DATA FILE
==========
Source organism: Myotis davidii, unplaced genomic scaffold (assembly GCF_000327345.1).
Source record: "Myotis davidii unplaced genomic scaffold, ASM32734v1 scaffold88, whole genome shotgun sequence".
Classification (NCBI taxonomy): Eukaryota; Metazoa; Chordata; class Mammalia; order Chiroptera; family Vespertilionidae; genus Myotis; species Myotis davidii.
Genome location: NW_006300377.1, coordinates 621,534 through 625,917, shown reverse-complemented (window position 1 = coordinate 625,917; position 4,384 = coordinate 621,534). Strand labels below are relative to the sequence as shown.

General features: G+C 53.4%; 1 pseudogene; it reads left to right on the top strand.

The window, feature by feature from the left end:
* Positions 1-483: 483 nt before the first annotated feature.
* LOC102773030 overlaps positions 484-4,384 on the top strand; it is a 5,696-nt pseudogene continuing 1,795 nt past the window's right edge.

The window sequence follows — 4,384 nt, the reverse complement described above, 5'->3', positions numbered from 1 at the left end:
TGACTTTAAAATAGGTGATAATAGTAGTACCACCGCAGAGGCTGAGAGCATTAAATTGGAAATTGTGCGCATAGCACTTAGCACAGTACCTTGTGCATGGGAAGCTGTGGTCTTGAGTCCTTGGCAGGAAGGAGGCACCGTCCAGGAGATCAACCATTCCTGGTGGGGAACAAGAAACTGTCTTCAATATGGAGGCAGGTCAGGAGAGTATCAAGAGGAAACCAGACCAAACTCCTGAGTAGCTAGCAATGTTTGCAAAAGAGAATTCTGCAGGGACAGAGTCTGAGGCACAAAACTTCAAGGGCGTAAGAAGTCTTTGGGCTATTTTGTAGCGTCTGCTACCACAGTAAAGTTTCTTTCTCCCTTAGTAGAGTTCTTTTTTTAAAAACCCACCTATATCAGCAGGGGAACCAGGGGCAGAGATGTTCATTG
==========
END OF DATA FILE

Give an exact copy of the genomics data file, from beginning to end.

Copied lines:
Source organism: Myotis davidii, unplaced genomic scaffold (assembly GCF_000327345.1).
Source record: "Myotis davidii unplaced genomic scaffold, ASM32734v1 scaffold88, whole genome shotgun sequence".
Classification (NCBI taxonomy): Eukaryota; Metazoa; Chordata; class Mammalia; order Chiroptera; family Vespertilionidae; genus Myotis; species Myotis davidii.
Genome location: NW_006300377.1, coordinates 621,534 through 625,917, shown reverse-complemented (window position 1 = coordinate 625,917; position 4,384 = coordinate 621,534). Strand labels below are relative to the sequence as shown.

General features: G+C 53.4%; 1 pseudogene; it reads left to right on the top strand.

The window, feature by feature from the left end:
* Positions 1-483: 483 nt before the first annotated feature.
* LOC102773030 overlaps positions 484-4,384 on the top strand; it is a 5,696-nt pseudogene continuing 1,795 nt past the window's right edge.

The window sequence follows — 4,384 nt, the reverse complement described above, 5'->3', positions numbered from 1 at the left end:
TGACTTTAAAATAGGTGATAATAGTAGTACCACCGCAGAGGCTGAGAGCATTAAATTGGAAATTGTGCGCATAGCACTTAGCACAGTACCTTGTGCATGGGAAGCTGTGGTCTTGAGTCCTTGGCAGGAAGGAGGCACCGTCCAGGAGATCAACCATTCCTGGTGGGGAACAAGAAACTGTCTTCAATATGGAGGCAGGTCAGGAGAGTATCAAGAGGAAACCAGACCAAACTCCTGAGTAGCTAGCAATGTTTGCAAAAGAGAATTCTGCAGGGACAGAGTCTGAGGCACAAAACTTCAAGGGCGTAAGAAGTCTTTGGGCTATTTTGTAGCGTCTGCTACCACAGTAAAGTTTCTTTCTCCCTTAGTAGAGTTCTTTTTTTAAAAACCCACCTATATCAGCAGGGGAACCAGGGGCAGAGATGTTCATTG